Are there phrases you hate that have somehow invaded your vocabulary and now you find yourself using them despite the fact you hate them? Me too; I especially dislike "the best invention since sliced bread," or, "the best thing since peanut butter." Don't get me wrong, there's certainly a place in my pantry for sliced bread, but given my druthers, I much prefer to rip a hunk off a freshly baked baguette than undo a twisty tie, rip through cellophane and enjoy a slice of Wonder mush. And I like peanut butter too, but I don't really consider it to be one of humanity’s greatest achievements. Yet, sometimes I find those phrases coming out of my mouth before I can stop them. Or take my infectious buddy, Bob. He's always coming up with dumbass phrases. For example, for some unknown reason he started calling cheese "chez." Why? Who knows? He just does stuff like that. I thought it was stupid and annoying. Until one day I found myself standing in front of the fridge asking my wife, "Hey babe, we got any …?" Yeah, you guessed it.
The tones on my fire department pager went of for a difficulty breathing call. I pulled on my pants and shoes, lit up the blue light on my wackermobile and headed for the call. I was first on scene and directed by family to the mother-in-law "suite" behind the house. More like the mother-in-law dungeon from hell. At first I thought to myself, how can they let mom live back here like this? But once I got inside, I understood.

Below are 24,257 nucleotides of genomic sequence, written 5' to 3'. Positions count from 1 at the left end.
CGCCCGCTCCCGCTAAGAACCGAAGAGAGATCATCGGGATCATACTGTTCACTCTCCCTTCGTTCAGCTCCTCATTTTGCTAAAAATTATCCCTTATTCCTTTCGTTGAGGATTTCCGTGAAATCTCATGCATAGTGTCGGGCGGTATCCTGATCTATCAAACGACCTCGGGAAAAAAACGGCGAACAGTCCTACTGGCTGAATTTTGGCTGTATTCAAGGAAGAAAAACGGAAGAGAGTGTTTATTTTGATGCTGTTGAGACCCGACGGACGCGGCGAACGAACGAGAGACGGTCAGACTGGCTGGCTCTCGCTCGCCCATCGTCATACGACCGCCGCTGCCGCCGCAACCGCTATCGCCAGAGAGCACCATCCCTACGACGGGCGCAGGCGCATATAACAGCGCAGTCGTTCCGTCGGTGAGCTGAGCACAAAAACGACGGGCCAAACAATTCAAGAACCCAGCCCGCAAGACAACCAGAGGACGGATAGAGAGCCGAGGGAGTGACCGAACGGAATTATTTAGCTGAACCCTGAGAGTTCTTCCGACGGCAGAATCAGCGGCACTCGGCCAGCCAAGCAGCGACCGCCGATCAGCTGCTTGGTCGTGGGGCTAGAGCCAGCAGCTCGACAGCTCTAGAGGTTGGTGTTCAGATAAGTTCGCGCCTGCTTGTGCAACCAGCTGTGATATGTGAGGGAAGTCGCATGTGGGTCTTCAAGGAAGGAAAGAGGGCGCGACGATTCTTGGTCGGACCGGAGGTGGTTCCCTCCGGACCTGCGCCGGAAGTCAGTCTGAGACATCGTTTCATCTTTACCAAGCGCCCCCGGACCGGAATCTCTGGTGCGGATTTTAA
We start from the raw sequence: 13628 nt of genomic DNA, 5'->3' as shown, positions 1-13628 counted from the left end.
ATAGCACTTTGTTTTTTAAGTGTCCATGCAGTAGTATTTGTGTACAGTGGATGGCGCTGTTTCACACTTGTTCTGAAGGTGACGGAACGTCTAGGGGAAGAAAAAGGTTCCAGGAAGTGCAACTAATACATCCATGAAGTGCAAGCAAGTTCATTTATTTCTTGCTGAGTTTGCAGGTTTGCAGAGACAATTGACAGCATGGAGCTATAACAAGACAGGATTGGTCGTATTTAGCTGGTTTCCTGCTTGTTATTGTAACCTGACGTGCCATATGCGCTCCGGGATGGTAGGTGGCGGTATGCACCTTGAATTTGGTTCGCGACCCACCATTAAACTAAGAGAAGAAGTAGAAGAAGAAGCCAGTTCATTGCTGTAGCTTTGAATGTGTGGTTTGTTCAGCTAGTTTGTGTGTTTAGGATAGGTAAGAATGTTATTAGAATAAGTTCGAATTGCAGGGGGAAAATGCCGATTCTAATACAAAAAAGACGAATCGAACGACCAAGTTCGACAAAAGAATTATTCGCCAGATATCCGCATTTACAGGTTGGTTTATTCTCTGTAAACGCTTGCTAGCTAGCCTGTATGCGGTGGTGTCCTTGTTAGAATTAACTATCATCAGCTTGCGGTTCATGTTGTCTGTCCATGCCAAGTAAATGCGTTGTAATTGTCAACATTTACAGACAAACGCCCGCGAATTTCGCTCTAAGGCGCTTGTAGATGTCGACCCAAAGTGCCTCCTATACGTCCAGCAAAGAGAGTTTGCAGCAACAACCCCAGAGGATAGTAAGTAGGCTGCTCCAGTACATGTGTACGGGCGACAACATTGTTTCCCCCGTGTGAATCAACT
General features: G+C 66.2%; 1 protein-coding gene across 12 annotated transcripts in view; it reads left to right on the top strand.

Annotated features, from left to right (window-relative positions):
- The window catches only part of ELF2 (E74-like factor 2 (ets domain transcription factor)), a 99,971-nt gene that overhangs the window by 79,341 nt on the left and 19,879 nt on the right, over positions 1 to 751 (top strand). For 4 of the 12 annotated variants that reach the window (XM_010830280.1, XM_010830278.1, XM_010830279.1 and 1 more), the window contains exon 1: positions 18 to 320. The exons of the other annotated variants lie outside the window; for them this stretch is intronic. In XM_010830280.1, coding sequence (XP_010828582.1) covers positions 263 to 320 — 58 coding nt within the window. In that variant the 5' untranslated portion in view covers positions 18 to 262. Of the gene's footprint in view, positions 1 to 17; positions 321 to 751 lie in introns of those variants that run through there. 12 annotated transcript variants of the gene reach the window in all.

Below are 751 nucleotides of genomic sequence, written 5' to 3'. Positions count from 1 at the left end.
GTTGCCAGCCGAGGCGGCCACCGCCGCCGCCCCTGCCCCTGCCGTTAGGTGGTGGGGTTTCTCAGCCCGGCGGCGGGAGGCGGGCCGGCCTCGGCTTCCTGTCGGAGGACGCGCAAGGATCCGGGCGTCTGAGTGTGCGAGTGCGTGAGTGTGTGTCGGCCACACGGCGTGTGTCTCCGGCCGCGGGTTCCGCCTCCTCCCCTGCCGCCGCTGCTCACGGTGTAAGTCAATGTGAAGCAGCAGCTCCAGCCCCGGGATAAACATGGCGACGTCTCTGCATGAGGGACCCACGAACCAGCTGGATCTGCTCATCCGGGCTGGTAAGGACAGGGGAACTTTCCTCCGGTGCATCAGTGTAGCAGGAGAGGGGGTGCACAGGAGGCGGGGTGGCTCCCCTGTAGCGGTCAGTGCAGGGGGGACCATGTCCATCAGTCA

Places like this used to be experienced only by vermin, public safety and social workers. Now they're broadcast to the world on the TV show Hoarders. "Ma'am, where are you?" I called. "Back here," came the gurgling reply. "OK, I'm going in," I thought to myself, as I plunged into the stench and wended my way like a rat in a maze, following the oxygen tubing through mountains of newspapers and other jetsam stacked shoulder high with a narrow path snaking through the valleys to the bedroom at the back of the house.
And there it was: the all-too-familiar scene. Grandma was sitting on the bed with gritty nasal cannula in place, brown tobacco stained talons for fingernails, overflowing ashtray next to the bed and the ubiquitous used Kleenex strewn about. These sights and smells, in addition to the sound of the gurgling/rasping/hacking, make for the complete CHF/PE/COPD experience.
The ambulance crew arrived and we started the IV/02/monitor/nitro/lasix drill. I was an educator for EMS, and we had just completed initial training on our new continuous positive airway pressure (CPAP) protocols and devices. We hadn't yet used them in the field, and we had them set up for use with the onboard oxygen supply only. So we sat her bolt upright on the cot and somehow extricated ourselves from the maze.
Once in the ambulance, we began flailing with the hoses, tubes, filters, fittings, mask, and octopus-like head straps of the CPAP unit. We eventually got it figured out and placed on our patient's face—and then the miracle happened. Within seconds, our drowning, terrified, hypoxic patient relaxed, her 02 sat shot up into the 90s, and she sank back on the cot in relief. We continued with nitro every five minutes or so and got her pressure down by the time we arrived at the emergency department. After we finished writing our report, we dropped in to her room to say goodbye. Our patient was sitting up smiling with only a nasal cannula on, offering us her profuse thanks. What would surely have been an intubation and a significant ICU stay turned into an overnight observation with medication adjustment.
In the 25 plus years I've been doing this EMS gig, CPAP has got to be the best new invention in EMS since, well, you know, "chez."